Coping with the Holidays

Christmas_Decoration
By Michelle Linn-Gust, Ph.D.
Article Source:  SiblingSurvivors.com
PDF Download for Article: Suicidology.org
Image Source: Public Domain

 

We were lost the first holiday season after my sister died. Seven months after her death in March 1993, my maternal grandmother died, leaving us without a family matriarch. That Christmas, not only were we without Denise, but all our usual plans with the relatives had dissipated without Grandma Zurawski.

I have two memories of that first Christmas. One was delivering gifts to two needy families with my sister Karen and her boss. Her office had collected funds and two families were selected for a pile of gifts each. On a day when we were sad and confused, giving back to someone else allowed us to do something when we felt like we had no control.

My other memory involves food. Because we weren’t getting together with family, there was no set meal for the day. Mom bought a variety of foods although what I remember most is the pizza. Obviously, because nothing was open on Christmas day, everything was ordered/bought the day before.

We were lost, we were sad, we didn’t know what to do. It would take several years before new traditions would form. Many of them came about because we were welcoming new family members (spouses, partners, step children, nieces, nephews, dogs) as the years went by.

Looking back in almost eighteen years of holiday seasons without my sister (and other assorted holidays and important days), the biggest lesson I learned was to plan something to acknowledge the person who died. It doesn’t have to be anything big, but in some way it must acknowledge that while the person isn’t part of the family in the same way he or she used to be, he or she still is part of the family. Often, there is a lot of tension on holidays in families (there is a lot of tension in families without a family member dying) because each person has a unique perspective and is in a different place than the others on the grief journey. Someone wants to talk about the person who died, but sometimes others are too sad, afraid they might break down if they begin to remember.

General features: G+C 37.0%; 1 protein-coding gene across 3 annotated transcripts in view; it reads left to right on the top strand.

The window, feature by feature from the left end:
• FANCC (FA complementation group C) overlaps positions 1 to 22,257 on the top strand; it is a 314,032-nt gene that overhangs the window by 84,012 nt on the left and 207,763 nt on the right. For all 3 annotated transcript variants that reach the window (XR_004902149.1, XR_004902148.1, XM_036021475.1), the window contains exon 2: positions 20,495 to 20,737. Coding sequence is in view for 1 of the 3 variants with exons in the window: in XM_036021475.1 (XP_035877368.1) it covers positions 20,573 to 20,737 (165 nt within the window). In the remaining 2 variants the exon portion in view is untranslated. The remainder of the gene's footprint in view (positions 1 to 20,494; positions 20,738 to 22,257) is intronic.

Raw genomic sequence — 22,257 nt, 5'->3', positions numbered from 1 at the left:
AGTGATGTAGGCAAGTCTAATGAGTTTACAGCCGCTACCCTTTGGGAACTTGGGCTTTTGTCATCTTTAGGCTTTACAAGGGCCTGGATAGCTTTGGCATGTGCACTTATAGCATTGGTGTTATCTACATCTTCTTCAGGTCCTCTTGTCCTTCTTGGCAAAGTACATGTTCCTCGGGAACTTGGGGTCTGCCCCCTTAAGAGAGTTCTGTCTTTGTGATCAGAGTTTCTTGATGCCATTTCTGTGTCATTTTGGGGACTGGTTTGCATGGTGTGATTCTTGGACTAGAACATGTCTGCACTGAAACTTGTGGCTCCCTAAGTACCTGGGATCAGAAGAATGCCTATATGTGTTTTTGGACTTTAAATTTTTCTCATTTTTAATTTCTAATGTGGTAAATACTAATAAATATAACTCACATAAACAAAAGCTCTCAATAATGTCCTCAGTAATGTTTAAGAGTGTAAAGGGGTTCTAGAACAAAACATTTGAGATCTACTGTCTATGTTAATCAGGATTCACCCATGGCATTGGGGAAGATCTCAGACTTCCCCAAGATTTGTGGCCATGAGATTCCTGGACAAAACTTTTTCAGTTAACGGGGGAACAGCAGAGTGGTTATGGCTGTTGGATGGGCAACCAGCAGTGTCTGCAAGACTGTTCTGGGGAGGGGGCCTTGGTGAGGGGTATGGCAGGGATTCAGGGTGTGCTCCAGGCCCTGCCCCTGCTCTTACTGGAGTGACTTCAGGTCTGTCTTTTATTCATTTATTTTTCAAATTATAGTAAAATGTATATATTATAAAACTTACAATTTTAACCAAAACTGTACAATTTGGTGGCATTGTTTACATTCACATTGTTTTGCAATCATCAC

When I speak to people about suicide loss, I suggest they light a candle in acknowledgement of that person or go to the cemetery together– something small but meaningful that says, “Hey, this person isn’t here with us in the same way as before he or she died, but he or she is still part of the family.” I’ve had many people come back to me and tell me that that relieved the tension in the family.

While for some family members, there is a lot of sadness in the past holidays because there will be no new memories with the person, we are lucky to have the memories to take with us. The memories are ours to keep and no one can take them away from us. My best Christmas memories involve my sister– my birthday is in December and it’s always been a magical time for me. But because we were so close in age, it was with Denise that I found the Christmas presents in the basement closet (my Barbies had to know they were getting a new bathtub!) and it was with her that I waited for Santa Claus.

There are dozens of photos of us together opening our gifts on Christmas morning. My favorite photo is one that is framed on my guestroom wall where she is in her pajamas and her hair is mussed up. You can see the stack of gifts behind her and she has just opened a package of Barbie clothes hangers (these were for Barbie’s clothes, not for us) that has her smiling as she looks at someone away from Mom who probably took the photo. While there are no new memories and I don’t have her to remember Christmases past with, I feel fortunate to have had those almost eighteen years with her, to build my childhood of memories with her.

For each of us, what we need on the holidays will be unique to us, to our families, and to the relationship we had with the person who died. But what’s most important is that we put some thought into what we will do that day because the anticipation always is worse than the day itself. Still, it’s painful to watch people shop for loved ones, knowing that our list is one shorter this year and always will be from here forward.

As we all are part of families (for better or worse!), this also can be a difficult time because each person is grieving in a unique way. Somehow we have to reach a place where we all can agree on how to remember the past with our loved one and the acknowledgement that the person is still part of the family.

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